Last year Google’s Threat Analysis Group (TAG) sent out almost 40,000 warnings to users whose accounts were targeted by government-backed phishing or malware attempts.

TAG works to counter targeted and government-backed hacking against the search giant and its users. While 40,000 warnings may seem like a lot, this figure actually represents almost a 25 percent drop in the number of warnings Google sent out in 2018.

The company credits its Advanced Protection Program (APP) as well as the fact that attackers’ efforts have slowed and they’re more deliberate in their hacking attempts as reasons behind the decline in warnings sent out last year.

After reviewing the phishing attempts that occurred since the beginning of this year, Google revealed that it has seen a rising number of attackers, including those from Iran and North Korea, impersonating news outlets or journalists. Often times an attacker will impersonate a journalist to seed false stories with other reporters in an effort to spread disinformation while in other cases attackers send several emails to build rapport with a journalist before sending a malicious attachment in a follow up email.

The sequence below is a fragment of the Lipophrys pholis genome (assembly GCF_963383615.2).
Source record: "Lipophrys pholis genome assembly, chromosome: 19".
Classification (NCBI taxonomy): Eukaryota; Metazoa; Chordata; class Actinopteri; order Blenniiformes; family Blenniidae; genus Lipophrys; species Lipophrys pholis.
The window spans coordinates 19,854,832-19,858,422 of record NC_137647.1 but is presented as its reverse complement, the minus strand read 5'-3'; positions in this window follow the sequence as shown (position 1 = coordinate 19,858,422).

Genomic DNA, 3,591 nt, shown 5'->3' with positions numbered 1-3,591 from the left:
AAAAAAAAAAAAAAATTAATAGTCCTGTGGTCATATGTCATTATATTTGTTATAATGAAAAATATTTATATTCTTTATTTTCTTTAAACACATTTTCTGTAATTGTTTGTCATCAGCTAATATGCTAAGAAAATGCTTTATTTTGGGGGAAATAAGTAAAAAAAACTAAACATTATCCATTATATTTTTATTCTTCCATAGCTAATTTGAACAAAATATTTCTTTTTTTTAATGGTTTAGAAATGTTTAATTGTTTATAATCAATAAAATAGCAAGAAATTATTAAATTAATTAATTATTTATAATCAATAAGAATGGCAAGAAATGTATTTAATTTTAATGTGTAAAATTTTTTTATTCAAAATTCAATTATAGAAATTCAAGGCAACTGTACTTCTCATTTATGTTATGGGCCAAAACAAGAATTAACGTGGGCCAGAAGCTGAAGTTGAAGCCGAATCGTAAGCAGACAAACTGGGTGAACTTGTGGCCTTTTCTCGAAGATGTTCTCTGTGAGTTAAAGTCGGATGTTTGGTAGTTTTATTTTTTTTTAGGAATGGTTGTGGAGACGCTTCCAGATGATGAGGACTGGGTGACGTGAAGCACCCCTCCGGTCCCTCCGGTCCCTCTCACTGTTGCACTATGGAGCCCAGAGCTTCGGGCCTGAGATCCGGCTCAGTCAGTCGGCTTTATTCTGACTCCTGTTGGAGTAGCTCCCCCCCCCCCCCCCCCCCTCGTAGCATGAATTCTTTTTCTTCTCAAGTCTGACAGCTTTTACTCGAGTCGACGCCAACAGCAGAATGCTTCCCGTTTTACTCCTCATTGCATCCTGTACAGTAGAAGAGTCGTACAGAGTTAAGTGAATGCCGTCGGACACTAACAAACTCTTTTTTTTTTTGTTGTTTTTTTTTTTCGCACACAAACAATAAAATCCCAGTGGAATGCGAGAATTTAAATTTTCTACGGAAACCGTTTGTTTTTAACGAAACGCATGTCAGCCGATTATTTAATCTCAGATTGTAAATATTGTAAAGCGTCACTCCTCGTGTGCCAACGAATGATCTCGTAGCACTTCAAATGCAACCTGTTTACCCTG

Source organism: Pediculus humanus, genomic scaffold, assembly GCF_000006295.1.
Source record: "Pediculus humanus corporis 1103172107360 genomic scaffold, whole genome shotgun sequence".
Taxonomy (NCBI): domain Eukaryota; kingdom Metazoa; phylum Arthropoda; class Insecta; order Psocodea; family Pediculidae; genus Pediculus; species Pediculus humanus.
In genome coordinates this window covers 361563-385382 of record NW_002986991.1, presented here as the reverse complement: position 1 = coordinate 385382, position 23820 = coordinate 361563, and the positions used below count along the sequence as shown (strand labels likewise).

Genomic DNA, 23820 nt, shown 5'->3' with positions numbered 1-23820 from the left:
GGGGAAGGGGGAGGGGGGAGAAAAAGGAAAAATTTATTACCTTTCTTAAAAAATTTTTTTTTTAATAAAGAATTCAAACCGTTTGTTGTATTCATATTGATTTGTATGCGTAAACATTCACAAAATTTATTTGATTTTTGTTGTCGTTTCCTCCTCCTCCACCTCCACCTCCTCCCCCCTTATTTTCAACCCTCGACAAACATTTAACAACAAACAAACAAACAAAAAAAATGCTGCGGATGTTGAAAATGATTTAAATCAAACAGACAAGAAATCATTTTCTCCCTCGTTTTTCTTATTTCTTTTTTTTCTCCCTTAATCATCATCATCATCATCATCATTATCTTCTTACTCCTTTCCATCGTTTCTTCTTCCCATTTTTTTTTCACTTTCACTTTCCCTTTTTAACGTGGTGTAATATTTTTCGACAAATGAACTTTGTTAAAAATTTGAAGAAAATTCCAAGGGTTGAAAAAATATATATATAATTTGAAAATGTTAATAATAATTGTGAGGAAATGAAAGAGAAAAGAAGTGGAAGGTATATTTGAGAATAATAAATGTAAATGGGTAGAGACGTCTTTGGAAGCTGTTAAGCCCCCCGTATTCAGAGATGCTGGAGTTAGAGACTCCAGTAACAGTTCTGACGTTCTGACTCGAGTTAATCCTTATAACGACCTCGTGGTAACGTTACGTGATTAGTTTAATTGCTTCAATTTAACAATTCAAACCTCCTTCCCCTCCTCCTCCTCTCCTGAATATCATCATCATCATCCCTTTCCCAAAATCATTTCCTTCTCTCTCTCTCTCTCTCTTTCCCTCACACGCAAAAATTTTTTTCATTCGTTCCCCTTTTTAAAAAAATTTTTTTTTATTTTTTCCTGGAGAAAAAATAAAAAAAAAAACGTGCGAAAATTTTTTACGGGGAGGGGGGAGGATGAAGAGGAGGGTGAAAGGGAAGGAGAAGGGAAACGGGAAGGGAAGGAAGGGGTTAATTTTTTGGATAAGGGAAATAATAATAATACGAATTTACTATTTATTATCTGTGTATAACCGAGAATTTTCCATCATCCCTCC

Tracking zero-day vulnerabilities

Zero day vulnerabilities are unknown software flaws that can be exploited by attackers until they’re identified and  fixed. TAG actively hunts for these types of attacks because they are particularly dangerous and have a high rate of success.

In 2019 alone, TAG discovered zero-day vulnerabilities in a number of platforms and software including Android, Chrome, iOS, Internet Explorer and Windows. Recently the group was acknowledged for identifying a remote code execution vulnerability in Internet Explorer tracked as CVE-2020-0674.

Last year, TAG discovered that a single threat actor was leveraging five different zero-day vulnerabilities which is quite rare to do in a relatively short time frame. The exploits were delivered using compromised legitimate websites, links to malicious websites and email attachments sent in spear phishing campaigns. The majority of targets in these attacks were either from North Korea or individuals who worked on North Korea-related issues. 

Security engineering manager of Google’s TAG, Toni Gidwani explained in a blog post that the group will continue tracking bad actors and sharing the information it uncovers, saying:

“Our Threat Analyst Group will continue to identify bad actors and share relevant information with others in the industry. Our goal is to bring awareness to these issues to protect you and fight bad actors to prevent future attacks. In a future update, we’ll provide details on attackers using lures related to COVID-19 and expected behavior we’re observing (all within the normal range of attacker activity)”

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